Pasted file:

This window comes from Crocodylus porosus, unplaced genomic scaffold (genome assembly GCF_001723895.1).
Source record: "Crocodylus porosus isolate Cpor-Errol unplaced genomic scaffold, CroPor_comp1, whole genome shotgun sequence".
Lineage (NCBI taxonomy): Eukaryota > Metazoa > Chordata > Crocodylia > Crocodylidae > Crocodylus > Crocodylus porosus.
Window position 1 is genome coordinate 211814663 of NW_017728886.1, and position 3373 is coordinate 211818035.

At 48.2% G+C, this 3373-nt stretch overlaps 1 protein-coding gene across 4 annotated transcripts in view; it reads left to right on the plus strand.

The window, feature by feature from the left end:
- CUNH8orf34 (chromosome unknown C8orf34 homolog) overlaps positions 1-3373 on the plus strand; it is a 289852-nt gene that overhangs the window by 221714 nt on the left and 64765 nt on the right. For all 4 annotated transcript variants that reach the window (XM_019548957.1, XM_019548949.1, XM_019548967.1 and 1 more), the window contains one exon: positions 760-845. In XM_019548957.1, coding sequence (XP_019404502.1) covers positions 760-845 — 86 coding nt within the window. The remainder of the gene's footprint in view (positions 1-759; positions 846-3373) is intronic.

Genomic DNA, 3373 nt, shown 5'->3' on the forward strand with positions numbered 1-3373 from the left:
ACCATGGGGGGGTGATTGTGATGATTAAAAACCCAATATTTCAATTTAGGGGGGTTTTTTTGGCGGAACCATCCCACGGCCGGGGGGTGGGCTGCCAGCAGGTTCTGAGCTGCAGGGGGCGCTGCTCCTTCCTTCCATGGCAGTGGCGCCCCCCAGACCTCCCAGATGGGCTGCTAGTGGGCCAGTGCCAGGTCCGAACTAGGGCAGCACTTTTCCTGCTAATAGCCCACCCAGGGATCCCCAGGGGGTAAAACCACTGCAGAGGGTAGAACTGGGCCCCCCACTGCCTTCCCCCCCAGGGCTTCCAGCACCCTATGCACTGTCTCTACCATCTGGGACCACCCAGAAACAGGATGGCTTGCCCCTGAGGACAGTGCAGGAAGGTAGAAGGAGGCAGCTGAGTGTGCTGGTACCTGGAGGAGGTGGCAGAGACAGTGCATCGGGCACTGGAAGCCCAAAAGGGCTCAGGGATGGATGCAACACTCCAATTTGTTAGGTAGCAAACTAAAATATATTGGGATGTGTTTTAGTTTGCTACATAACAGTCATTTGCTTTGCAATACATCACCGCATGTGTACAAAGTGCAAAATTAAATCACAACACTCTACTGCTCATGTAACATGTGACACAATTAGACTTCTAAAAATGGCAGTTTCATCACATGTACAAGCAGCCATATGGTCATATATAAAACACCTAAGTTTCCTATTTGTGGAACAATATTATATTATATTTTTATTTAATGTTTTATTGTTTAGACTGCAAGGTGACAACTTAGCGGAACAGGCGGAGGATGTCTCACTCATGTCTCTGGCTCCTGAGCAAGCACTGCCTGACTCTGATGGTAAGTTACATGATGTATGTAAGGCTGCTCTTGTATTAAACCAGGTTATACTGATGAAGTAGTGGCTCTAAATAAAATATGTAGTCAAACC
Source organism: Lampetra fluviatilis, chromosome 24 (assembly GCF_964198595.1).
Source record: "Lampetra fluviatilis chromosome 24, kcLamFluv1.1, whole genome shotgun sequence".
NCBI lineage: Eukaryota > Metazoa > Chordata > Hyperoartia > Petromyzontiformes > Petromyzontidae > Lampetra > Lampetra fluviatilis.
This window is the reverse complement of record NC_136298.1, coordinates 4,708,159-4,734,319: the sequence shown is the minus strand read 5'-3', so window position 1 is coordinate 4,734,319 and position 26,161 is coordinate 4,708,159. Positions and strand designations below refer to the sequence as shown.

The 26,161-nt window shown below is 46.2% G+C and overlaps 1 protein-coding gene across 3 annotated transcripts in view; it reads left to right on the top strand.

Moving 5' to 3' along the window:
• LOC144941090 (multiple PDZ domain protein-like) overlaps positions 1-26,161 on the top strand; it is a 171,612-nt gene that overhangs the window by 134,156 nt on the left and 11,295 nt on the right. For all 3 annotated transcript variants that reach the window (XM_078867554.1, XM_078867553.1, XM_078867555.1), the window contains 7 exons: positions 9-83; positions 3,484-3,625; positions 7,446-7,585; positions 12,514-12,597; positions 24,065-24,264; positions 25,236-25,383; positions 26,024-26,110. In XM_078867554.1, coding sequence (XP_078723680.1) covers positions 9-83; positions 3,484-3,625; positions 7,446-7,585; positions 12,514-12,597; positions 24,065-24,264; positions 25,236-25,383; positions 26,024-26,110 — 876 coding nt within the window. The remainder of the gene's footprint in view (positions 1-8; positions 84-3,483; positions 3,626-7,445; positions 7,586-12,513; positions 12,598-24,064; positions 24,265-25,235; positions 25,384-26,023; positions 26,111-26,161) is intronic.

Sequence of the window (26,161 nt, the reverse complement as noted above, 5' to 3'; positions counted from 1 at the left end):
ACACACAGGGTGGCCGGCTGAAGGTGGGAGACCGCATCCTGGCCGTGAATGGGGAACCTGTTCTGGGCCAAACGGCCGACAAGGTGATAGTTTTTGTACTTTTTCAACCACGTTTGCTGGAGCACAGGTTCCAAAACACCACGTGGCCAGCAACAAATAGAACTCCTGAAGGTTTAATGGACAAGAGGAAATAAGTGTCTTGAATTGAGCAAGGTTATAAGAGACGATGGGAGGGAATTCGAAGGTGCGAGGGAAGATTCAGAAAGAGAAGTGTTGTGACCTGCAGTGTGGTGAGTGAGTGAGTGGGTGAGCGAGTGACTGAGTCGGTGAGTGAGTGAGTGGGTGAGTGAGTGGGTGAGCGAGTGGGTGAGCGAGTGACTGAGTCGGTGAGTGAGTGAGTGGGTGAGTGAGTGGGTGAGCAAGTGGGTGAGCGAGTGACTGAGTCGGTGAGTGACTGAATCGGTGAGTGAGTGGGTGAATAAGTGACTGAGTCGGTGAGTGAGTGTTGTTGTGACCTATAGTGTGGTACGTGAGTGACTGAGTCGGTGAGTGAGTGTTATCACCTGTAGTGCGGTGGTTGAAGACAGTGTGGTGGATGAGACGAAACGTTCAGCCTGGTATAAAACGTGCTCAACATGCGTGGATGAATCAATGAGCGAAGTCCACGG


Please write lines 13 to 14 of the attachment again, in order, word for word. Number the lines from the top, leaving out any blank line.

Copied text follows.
This window is the reverse complement of record NC_136298.1, coordinates 4,708,159-4,734,319: the sequence shown is the minus strand read 5'-3', so window position 1 is coordinate 4,734,319 and position 26,161 is coordinate 4,708,159. Positions and strand designations below refer to the sequence as shown.

The 26,161-nt window shown below is 46.2% G+C and overlaps 1 protein-coding gene across 3 annotated transcripts in view; it reads left to right on the top strand.